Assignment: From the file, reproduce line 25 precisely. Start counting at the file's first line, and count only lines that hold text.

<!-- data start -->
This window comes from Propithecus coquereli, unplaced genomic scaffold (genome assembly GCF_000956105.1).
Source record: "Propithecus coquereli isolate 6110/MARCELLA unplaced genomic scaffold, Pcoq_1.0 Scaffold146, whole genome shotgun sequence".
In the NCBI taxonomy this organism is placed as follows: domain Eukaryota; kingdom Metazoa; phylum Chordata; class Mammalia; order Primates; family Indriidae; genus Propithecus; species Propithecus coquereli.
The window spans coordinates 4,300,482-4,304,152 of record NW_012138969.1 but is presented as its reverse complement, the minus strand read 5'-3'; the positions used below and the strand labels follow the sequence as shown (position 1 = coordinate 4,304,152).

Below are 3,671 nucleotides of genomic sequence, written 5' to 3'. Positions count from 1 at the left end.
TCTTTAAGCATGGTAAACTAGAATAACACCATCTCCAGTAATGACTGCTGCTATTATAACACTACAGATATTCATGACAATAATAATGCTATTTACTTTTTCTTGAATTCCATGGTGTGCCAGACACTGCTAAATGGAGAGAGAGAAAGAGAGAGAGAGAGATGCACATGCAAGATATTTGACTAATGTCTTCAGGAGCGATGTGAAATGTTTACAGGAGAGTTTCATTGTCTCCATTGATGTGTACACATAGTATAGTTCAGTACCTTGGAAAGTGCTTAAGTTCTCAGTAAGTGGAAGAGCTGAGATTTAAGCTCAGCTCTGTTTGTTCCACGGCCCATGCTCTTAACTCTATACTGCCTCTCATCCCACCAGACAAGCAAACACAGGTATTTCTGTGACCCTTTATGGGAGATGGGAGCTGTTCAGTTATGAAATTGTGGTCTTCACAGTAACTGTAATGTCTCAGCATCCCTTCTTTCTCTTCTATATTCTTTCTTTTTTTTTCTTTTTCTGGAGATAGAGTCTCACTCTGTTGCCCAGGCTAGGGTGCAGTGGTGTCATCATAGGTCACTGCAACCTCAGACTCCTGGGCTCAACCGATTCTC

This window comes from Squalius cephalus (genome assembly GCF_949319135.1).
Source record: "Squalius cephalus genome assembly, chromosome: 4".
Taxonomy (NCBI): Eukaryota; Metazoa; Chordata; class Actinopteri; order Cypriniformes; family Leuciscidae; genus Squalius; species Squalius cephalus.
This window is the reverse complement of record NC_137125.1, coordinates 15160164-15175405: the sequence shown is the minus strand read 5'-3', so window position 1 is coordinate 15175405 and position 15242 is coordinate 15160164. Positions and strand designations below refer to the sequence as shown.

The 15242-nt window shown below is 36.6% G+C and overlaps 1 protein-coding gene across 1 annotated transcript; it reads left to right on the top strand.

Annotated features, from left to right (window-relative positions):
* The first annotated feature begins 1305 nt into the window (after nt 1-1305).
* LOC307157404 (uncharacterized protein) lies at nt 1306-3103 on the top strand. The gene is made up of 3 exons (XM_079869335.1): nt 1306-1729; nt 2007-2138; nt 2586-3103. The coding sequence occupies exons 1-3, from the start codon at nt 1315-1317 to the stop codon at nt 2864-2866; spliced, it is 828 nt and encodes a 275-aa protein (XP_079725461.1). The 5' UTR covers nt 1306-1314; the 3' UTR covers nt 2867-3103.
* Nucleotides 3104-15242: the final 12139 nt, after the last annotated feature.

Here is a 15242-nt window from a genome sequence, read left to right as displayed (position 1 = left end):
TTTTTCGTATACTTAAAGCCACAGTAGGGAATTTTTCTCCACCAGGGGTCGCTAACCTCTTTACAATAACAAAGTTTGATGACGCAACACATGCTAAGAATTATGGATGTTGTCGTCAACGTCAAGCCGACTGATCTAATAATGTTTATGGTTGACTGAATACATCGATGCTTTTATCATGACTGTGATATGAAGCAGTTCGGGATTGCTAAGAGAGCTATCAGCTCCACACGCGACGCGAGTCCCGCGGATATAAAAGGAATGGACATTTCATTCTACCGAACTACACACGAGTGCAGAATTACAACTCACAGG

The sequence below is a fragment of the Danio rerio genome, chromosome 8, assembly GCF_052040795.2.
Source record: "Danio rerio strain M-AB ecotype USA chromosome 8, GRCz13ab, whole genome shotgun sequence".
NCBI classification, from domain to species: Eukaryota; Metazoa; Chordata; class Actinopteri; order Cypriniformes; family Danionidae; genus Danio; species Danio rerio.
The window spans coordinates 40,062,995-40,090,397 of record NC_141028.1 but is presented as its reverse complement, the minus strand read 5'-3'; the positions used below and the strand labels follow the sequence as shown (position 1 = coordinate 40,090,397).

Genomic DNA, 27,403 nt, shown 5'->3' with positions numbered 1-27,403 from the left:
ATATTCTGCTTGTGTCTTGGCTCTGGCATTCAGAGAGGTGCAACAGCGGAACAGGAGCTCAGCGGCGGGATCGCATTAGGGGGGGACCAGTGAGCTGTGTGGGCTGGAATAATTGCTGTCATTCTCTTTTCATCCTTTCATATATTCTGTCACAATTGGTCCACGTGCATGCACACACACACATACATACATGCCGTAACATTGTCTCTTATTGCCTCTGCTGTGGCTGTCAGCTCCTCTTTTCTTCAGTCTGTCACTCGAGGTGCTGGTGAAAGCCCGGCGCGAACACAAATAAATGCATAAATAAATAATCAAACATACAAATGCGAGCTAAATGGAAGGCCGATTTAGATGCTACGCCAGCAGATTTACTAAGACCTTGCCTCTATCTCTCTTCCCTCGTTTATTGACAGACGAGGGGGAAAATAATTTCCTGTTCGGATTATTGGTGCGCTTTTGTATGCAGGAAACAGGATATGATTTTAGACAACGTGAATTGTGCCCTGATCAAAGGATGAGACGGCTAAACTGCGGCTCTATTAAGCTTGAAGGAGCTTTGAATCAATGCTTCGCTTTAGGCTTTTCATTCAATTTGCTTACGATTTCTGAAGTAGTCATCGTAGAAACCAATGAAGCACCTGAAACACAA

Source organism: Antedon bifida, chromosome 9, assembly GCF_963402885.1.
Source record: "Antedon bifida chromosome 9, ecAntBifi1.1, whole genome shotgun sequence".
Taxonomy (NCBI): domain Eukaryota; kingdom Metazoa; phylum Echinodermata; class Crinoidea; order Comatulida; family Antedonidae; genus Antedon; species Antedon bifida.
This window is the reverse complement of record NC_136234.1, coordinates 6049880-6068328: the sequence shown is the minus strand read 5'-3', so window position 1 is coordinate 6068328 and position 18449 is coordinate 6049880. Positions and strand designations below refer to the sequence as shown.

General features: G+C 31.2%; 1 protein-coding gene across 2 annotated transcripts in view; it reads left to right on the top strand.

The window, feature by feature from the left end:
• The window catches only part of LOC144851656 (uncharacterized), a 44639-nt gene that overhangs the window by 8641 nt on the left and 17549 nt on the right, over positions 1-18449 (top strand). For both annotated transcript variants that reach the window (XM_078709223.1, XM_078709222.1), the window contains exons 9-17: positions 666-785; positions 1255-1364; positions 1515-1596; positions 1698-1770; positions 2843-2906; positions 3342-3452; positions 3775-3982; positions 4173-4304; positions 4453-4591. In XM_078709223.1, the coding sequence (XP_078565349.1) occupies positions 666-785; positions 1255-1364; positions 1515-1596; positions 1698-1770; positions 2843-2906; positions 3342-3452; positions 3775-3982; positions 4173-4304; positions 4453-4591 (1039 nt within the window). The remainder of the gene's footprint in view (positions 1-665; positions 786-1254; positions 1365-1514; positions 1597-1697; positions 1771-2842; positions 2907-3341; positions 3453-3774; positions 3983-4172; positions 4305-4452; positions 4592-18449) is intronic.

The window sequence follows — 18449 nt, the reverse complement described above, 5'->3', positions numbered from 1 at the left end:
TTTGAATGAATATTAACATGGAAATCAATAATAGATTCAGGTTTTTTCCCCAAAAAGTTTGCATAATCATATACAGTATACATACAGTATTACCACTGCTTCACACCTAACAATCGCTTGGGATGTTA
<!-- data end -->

Source record: "Antedon bifida chromosome 9, ecAntBifi1.1, whole genome shotgun sequence".